Mouthwash may kill beneficial bacteria in mouth and trigger diabetes, Harvard study suggests
Mouthwash may seem a beneficial, or at least harmless, addition to a daily tooth brushing routine.
But a new study suggests that swilling with anti-bacterial fluid could be killing helpful microbes which live in the mouth and protect against obesity and diabetes.
While mouthwash is supposed to target the bacteria which cause plaque and bad breath, in fact, it is indiscriminate, washing away beneficial strains.
Researchers at Harvard University found that people who used mouthwash twice a day were around 55 per cent more likely to develop diabetes or dangerous blood sugar spikes, within three years.
Although previous studies have found that poor oral hygiene can lead to health problems elsewhere in the body, it is the first research to show that seemingly positive practices can have unexpectedly negative consequences.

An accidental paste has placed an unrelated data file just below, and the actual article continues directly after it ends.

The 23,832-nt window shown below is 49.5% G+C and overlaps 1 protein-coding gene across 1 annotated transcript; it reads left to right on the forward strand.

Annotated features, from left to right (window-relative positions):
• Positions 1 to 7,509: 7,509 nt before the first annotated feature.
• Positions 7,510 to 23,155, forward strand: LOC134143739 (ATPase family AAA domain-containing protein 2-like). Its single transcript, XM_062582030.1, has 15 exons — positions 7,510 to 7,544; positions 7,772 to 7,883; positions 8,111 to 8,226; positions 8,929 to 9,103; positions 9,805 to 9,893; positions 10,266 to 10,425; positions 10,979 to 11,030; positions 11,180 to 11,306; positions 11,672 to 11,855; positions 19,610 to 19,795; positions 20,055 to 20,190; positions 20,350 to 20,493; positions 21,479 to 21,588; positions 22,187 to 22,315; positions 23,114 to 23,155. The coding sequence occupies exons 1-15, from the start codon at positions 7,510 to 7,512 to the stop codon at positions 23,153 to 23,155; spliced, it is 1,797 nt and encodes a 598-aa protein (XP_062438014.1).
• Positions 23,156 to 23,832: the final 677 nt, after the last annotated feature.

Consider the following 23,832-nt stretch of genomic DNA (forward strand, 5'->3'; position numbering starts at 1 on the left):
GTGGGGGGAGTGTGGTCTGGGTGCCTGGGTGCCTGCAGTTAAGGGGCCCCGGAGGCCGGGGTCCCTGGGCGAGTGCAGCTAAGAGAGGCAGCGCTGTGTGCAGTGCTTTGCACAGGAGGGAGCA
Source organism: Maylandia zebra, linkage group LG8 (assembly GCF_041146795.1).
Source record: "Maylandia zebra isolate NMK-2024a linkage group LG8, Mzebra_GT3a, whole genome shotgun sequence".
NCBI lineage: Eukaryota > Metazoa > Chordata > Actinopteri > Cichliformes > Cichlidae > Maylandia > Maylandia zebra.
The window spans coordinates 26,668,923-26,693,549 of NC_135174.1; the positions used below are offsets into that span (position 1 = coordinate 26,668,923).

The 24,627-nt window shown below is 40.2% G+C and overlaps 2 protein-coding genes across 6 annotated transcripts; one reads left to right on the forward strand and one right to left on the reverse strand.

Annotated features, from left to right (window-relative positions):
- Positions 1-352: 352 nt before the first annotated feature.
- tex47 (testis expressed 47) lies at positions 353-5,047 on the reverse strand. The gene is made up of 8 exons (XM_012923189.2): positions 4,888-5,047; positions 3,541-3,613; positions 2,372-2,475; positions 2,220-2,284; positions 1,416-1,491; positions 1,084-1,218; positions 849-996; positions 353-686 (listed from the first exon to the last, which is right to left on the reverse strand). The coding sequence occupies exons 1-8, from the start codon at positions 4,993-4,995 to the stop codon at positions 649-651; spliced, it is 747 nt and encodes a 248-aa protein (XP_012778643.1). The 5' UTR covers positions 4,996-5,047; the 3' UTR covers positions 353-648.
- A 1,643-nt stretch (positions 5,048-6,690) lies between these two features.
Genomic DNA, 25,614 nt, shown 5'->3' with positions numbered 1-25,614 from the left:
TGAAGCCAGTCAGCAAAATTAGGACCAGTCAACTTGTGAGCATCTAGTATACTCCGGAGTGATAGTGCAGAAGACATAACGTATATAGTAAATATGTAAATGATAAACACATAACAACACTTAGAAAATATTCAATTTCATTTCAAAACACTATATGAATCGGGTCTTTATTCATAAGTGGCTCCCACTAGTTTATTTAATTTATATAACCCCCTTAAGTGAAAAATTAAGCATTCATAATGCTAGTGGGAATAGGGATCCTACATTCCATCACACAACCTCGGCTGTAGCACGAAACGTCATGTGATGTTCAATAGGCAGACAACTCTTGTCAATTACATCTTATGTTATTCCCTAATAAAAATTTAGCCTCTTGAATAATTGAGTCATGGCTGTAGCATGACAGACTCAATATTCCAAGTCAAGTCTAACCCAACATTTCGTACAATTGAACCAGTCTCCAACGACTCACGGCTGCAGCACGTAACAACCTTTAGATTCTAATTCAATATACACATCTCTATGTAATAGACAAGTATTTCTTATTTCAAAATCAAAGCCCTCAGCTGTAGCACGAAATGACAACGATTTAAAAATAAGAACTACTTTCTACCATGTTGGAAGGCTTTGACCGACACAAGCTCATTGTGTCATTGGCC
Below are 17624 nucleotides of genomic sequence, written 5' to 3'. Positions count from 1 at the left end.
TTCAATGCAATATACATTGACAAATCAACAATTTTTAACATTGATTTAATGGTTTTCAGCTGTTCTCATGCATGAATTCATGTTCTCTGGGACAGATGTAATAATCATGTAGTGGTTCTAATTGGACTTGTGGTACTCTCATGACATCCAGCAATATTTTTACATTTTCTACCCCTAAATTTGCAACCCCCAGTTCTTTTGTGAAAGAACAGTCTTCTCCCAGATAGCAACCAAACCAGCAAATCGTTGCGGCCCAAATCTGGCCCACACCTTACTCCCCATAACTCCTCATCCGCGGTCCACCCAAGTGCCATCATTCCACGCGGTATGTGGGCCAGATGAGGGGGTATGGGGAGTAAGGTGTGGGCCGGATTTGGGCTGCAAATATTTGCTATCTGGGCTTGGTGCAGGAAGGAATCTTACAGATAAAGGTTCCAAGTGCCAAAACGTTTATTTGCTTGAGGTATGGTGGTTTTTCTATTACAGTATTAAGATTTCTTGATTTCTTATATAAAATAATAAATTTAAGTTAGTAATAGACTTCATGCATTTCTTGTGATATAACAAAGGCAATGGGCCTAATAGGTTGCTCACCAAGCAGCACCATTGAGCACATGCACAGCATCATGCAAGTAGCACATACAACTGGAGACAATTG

Kaumudi Joshipura, professor of epidemiology at Harvard School of Public Health, said: “Most of these antibacterial ingredients in mouthwash are not selective.
“In other words, they do not target specific oral bacteria-instead, these ingredients can act on a broad range of bacteria.”
The study looked at 1,206 overweight people aged between 40 and 65 who were deemed at risk of getting diabetes.
Over the study period around 17 per cent of people developed diabetes or pre-diabetes, but that rose to 20 per cent for those using mouthwash once a day, and 30 per cent for those who used it in the morning and evening.
Prof Joshipura said helpful bacteria in the mouth can protect against diabetes and obesity, including microbes which help the body produce nitric ox Continue reading